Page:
Samara O'Shea

Archive for the ‘Postcards’ Category

Mailing the Love

Tuesday, February 14th, 2012

Happy Valentine’s Day! I hope you’re feeling the love. These are letters traveling to my loved ones. . .

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This pretty postcard is on its way to Erica and Aubrey in Texas thanking them for the card they sent me (two blogs ago). Card courtesy of Hope Wallace Karney.

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This is a thank you note on its way to Laurie–event coordinator of the Little Theater at Harcum college–for having me there last Thursday. The clever postcard design is by Missive Maven and was generously gifted to me by reader Mike from Virginia.

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And now for the cards (three of each) going out to good friends.

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The inside before I add my own sentiments. . .

Finally, a Valentine’s Day quote:

“To love somebody is not just a strong feeling–it is a decision, it is a judgement, it is a promise. If love were only a feeling, there would be no basis for the promise to love each other forever. A feeling comes and it may go.” ~ Erich Fromm, The Art of Loving

Postcards from Exotic Places

Friday, May 13th, 2011

Happy Friday. I’d like to share some of the ephemera I received while I was away . . .

Reader Masa sent me this postcard. Postcards from Louisiana look like they’re from another country. Charming! I find postcards are a fun way to keep in touch with people you see regularly. They are text messages that go through the mail. Short, sweet, I’m-thinking-of-you messages that warm the heart of both sender and recipient.
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Masa also sent me this photo. Apparently this woman pronounces her last name “po’shea.” I wonder how she pronounces Samara . . .
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I received another postcard from the Mystery Traveler. This time he writes me from Banjul, capital of The Gambia, where the people are “very nice and hospitable”. Sadly this will be his last postcard from Africa for a while. He’s finished with his work there. I hope he continues to write me from wherever he heads to next.
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Had to include a close-up of the stamps. Script on the left says, “Musical Instruments of the Manding Empire.” I bet they make precious music.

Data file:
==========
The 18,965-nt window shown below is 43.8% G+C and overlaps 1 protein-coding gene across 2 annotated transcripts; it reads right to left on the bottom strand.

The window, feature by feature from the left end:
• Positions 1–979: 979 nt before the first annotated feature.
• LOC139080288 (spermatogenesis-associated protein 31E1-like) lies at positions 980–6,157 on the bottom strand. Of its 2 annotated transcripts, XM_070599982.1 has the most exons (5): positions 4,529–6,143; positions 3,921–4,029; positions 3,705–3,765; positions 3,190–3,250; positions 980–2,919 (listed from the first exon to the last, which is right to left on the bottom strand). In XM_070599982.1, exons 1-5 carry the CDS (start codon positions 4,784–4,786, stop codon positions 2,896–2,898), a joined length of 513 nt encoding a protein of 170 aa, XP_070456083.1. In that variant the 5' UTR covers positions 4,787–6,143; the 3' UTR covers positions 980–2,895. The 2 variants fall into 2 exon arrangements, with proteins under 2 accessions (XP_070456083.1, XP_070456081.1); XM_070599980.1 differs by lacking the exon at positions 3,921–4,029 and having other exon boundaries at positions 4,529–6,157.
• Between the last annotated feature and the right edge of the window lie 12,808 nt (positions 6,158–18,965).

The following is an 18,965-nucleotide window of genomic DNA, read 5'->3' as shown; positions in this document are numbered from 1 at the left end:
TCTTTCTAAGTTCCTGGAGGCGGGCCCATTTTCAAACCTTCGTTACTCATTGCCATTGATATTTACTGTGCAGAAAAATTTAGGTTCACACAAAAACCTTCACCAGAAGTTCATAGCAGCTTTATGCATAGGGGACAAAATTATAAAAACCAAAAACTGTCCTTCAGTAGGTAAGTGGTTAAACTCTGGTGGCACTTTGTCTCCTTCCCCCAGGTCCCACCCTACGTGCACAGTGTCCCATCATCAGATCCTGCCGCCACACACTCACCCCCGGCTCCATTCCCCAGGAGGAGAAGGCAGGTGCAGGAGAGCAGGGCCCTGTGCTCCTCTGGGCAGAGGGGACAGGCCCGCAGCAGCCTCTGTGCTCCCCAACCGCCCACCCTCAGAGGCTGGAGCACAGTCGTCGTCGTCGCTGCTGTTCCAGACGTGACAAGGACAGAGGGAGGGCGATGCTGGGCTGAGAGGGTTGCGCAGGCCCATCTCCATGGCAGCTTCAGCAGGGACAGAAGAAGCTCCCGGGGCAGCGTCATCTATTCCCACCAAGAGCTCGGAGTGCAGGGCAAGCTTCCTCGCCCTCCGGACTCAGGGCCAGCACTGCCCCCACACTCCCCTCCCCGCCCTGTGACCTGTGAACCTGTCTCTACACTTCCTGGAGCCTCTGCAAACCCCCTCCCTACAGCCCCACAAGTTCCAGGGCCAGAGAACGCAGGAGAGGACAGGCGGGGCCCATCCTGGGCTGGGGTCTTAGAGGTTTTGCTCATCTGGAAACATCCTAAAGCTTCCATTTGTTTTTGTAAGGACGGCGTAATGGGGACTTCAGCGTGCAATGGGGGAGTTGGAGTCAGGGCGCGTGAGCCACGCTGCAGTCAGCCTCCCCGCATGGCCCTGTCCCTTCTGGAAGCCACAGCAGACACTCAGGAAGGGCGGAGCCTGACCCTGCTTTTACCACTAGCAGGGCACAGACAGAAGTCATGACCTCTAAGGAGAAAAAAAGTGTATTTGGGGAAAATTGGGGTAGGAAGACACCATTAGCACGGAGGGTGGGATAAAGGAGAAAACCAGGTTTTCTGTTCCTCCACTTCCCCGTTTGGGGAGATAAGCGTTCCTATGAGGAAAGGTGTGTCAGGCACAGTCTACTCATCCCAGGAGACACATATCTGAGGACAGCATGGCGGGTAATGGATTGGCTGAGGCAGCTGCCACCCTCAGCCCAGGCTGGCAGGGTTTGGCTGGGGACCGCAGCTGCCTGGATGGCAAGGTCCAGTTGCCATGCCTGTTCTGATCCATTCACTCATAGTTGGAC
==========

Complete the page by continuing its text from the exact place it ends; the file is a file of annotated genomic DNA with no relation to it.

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This weekend, I am off to Manhattan. Tomorrow I’ll visit the Morgan Library’s exhibit on historic diaries. Can’t wait! I’ll have a full report on Monday. Enjoy your weekend.

Postcards from Africa

Monday, March 7th, 2011

Hello, I hope everyone had a splendid weekend. I did. I loved the rain last night (it was pouring over most of the east coast). Falling asleep to a determined downpour is a treat and a sign that spring is near—as it was rain and not snow.

I also hit my PO Box and received a letter from my traveling friend. There is a very nice man out there in the world somewhere who sends me letters and postcards when he travels through Africa. Here’s one from Rwanda:

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This time he sent me a letter from Dakar, Senegal, and in the return address spot is a haphazard drawing of the continent of Africa. It’s cute. In the letter he asks me this:

“As a lover of letters, I’d like to hear your opinion regarding the postcard—what should be on them? Describe the day? The scene, sights, smells? I always think about that scene in Under the Tuscan Sun where Diane Lane’s character writes out a card for a fellow tourist.”

I’ve not been able to write him back because he is ever on the road. So I’ll answer him here and hope he happens to be perusing LetterLover today.

First, I love the scene in Under the Tuscan Sun. For those of you unfamiliar, what happens is a tourist asks Diane Lane what she does for a living, and she says she a writer. He says, “Oh will you write my postcard for me?” She does, and he hates what she writes.

In any case, I find people are usually so excited to receive the postcard itself—and to know that you were thinking of them while away—that it doesn’t matter what the card says. That’s how I felt holding a card from Rwanda! It’s a cliché of an answer, but it’s true: write whatever you feel in the moment. Even if you simply write, “Wish you were here!” it’s the card and the trek it takes to the recipient’s mailbox that’s worth more than the words in this case.